The Human Genetics Commission recently published a report on Intellectual Property and DNA Diagnostics which focused on the unlicensed use of patented DNA marker tests for diagnostics in publicly funded laboratories. Although the report focused on NHS laboratories the issues it raises will also apply to research laboratories in education institutions and the researchers working in them.

The report looks at the patenting of DNA sequences and DNA marker tests and the use of such patents by public sector laboratories in research and diagnostics. The current position is that laboratories often use these in breach of IP rights, but that the rights aren't enforced due to the cost of litigation and the low comparative value of marker tests.  However, as new DNA marker tests are patented for more common diseases this status quo is likely to change as R&D companies will want to exploit the fruits of their work. The US has already seen an increase in litigation to protect DNA patents and it is very likely that this trend will reach the UK.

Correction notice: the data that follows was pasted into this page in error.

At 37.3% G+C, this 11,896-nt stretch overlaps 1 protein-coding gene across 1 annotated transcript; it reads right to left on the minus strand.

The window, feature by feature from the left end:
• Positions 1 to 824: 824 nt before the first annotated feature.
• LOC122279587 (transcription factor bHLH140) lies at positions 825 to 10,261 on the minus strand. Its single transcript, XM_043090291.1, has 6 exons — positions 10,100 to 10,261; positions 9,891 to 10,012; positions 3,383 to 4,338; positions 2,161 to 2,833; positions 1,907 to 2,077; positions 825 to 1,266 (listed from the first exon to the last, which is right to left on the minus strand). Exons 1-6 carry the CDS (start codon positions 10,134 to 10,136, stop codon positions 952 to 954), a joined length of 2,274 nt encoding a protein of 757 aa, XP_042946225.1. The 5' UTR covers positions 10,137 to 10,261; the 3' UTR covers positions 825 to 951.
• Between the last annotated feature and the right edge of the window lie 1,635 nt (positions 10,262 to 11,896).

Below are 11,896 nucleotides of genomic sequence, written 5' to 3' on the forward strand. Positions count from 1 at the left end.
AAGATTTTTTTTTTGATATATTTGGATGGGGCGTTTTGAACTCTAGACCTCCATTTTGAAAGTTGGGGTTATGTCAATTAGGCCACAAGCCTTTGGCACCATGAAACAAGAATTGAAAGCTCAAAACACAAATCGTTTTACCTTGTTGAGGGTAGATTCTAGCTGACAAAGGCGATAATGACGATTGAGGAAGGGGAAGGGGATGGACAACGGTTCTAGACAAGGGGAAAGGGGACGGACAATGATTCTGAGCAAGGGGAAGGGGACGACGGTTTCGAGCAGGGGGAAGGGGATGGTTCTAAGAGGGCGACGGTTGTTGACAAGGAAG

It is easy for researchers to lose sight of what licences are required for research and the status quo has done nothing to help matters as researchers may not even be aware that there is a need for a licence.  Dr Hogarth of King's College is quoted as saying that the current system of "tacit approval" of infringement by the DoH and politicians cannot continue (The Telegraph). Some researchers will also get caught up in the academic debate about whether the patenting of DNA sequences or marker tests is inherently wrong or ethical, but it is important to understand that from a legal perspective this is irrelevant; if there is a patent which is enforceable in the UK they will require a licence to carry out research using the DNA sequence or marker tests. Institutions also need to be aware of this and should try to assist their researchers in reviewing whether licences are necessary and obtaining the relevant consent.